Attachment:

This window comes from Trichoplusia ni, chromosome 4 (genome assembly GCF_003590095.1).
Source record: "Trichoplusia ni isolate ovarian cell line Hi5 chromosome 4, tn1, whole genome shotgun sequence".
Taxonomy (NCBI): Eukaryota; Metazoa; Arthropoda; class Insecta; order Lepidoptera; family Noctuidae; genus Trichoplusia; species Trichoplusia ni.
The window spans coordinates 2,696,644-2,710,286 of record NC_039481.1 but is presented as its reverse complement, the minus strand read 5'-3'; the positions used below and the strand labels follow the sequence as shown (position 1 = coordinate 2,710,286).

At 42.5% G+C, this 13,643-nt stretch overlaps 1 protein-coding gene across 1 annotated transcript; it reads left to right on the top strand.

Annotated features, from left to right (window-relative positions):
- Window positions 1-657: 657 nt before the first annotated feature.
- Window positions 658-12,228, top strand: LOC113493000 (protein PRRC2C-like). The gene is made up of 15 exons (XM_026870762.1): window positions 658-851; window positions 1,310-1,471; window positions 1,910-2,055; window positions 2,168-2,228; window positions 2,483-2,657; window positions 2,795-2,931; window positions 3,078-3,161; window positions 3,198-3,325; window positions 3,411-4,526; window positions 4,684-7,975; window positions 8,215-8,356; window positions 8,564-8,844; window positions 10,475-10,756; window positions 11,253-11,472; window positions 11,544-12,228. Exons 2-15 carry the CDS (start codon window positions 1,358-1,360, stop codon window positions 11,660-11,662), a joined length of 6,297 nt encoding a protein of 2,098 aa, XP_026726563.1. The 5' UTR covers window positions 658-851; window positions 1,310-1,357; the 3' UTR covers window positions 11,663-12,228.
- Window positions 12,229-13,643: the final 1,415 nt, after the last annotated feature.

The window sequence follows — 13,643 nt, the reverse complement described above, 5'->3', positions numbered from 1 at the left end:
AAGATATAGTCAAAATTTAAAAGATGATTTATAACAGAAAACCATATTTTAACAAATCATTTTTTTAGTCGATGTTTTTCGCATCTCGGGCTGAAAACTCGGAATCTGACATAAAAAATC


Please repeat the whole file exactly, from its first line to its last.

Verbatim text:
This window comes from Trichoplusia ni, chromosome 4 (genome assembly GCF_003590095.1).
Source record: "Trichoplusia ni isolate ovarian cell line Hi5 chromosome 4, tn1, whole genome shotgun sequence".
Taxonomy (NCBI): Eukaryota; Metazoa; Arthropoda; class Insecta; order Lepidoptera; family Noctuidae; genus Trichoplusia; species Trichoplusia ni.
The window spans coordinates 2,696,644-2,710,286 of record NC_039481.1 but is presented as its reverse complement, the minus strand read 5'-3'; the positions used below and the strand labels follow the sequence as shown (position 1 = coordinate 2,710,286).

At 42.5% G+C, this 13,643-nt stretch overlaps 1 protein-coding gene across 1 annotated transcript; it reads left to right on the top strand.

Annotated features, from left to right (window-relative positions):
- Window positions 1-657: 657 nt before the first annotated feature.
- Window positions 658-12,228, top strand: LOC113493000 (protein PRRC2C-like). The gene is made up of 15 exons (XM_026870762.1): window positions 658-851; window positions 1,310-1,471; window positions 1,910-2,055; window positions 2,168-2,228; window positions 2,483-2,657; window positions 2,795-2,931; window positions 3,078-3,161; window positions 3,198-3,325; window positions 3,411-4,526; window positions 4,684-7,975; window positions 8,215-8,356; window positions 8,564-8,844; window positions 10,475-10,756; window positions 11,253-11,472; window positions 11,544-12,228. Exons 2-15 carry the CDS (start codon window positions 1,358-1,360, stop codon window positions 11,660-11,662), a joined length of 6,297 nt encoding a protein of 2,098 aa, XP_026726563.1. The 5' UTR covers window positions 658-851; window positions 1,310-1,357; the 3' UTR covers window positions 11,663-12,228.
- Window positions 12,229-13,643: the final 1,415 nt, after the last annotated feature.

The window sequence follows — 13,643 nt, the reverse complement described above, 5'->3', positions numbered from 1 at the left end:
AAGATATAGTCAAAATTTAAAAGATGATTTATAACAGAAAACCATATTTTAACAAATCATTTTTTTAGTCGATGTTTTTCGCATCTCGGGCTGAAAACTCGGAATCTGACATAAAAAATC